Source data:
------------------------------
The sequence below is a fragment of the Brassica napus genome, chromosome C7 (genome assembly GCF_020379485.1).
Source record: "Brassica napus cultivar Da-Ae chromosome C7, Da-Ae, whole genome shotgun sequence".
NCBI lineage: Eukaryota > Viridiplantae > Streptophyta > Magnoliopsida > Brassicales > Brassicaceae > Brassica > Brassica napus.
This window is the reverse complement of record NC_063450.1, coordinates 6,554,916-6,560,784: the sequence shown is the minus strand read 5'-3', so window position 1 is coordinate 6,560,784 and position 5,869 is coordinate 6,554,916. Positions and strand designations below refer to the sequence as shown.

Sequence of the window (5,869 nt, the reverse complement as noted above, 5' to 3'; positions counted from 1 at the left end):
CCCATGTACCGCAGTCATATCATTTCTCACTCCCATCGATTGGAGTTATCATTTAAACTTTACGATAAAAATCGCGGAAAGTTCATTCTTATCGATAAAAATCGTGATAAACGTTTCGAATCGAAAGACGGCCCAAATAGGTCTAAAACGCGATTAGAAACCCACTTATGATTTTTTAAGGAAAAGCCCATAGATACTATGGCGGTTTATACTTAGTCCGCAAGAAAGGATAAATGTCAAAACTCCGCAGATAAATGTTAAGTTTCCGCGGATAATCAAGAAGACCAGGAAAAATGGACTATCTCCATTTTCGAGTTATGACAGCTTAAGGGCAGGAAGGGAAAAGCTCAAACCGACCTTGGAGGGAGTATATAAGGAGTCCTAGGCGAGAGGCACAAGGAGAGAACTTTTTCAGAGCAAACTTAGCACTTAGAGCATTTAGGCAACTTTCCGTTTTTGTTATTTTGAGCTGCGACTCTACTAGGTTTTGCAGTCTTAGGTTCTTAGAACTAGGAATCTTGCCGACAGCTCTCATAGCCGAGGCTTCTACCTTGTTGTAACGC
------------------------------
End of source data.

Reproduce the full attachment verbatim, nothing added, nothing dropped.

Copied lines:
The sequence below is a fragment of the Brassica napus genome, chromosome C7 (genome assembly GCF_020379485.1).
Source record: "Brassica napus cultivar Da-Ae chromosome C7, Da-Ae, whole genome shotgun sequence".
NCBI lineage: Eukaryota > Viridiplantae > Streptophyta > Magnoliopsida > Brassicales > Brassicaceae > Brassica > Brassica napus.
This window is the reverse complement of record NC_063450.1, coordinates 6,554,916-6,560,784: the sequence shown is the minus strand read 5'-3', so window position 1 is coordinate 6,560,784 and position 5,869 is coordinate 6,554,916. Positions and strand designations below refer to the sequence as shown.

Sequence of the window (5,869 nt, the reverse complement as noted above, 5' to 3'; positions counted from 1 at the left end):
CCCATGTACCGCAGTCATATCATTTCTCACTCCCATCGATTGGAGTTATCATTTAAACTTTACGATAAAAATCGCGGAAAGTTCATTCTTATCGATAAAAATCGTGATAAACGTTTCGAATCGAAAGACGGCCCAAATAGGTCTAAAACGCGATTAGAAACCCACTTATGATTTTTTAAGGAAAAGCCCATAGATACTATGGCGGTTTATACTTAGTCCGCAAGAAAGGATAAATGTCAAAACTCCGCAGATAAATGTTAAGTTTCCGCGGATAATCAAGAAGACCAGGAAAAATGGACTATCTCCATTTTCGAGTTATGACAGCTTAAGGGCAGGAAGGGAAAAGCTCAAACCGACCTTGGAGGGAGTATATAAGGAGTCCTAGGCGAGAGGCACAAGGAGAGAACTTTTTCAGAGCAAACTTAGCACTTAGAGCATTTAGGCAACTTTCCGTTTTTGTTATTTTGAGCTGCGACTCTACTAGGTTTTGCAGTCTTAGGTTCTTAGAACTAGGAATCTTGCCGACAGCTCTCATAGCCGAGGCTTCTACCTTGTTGTAACGC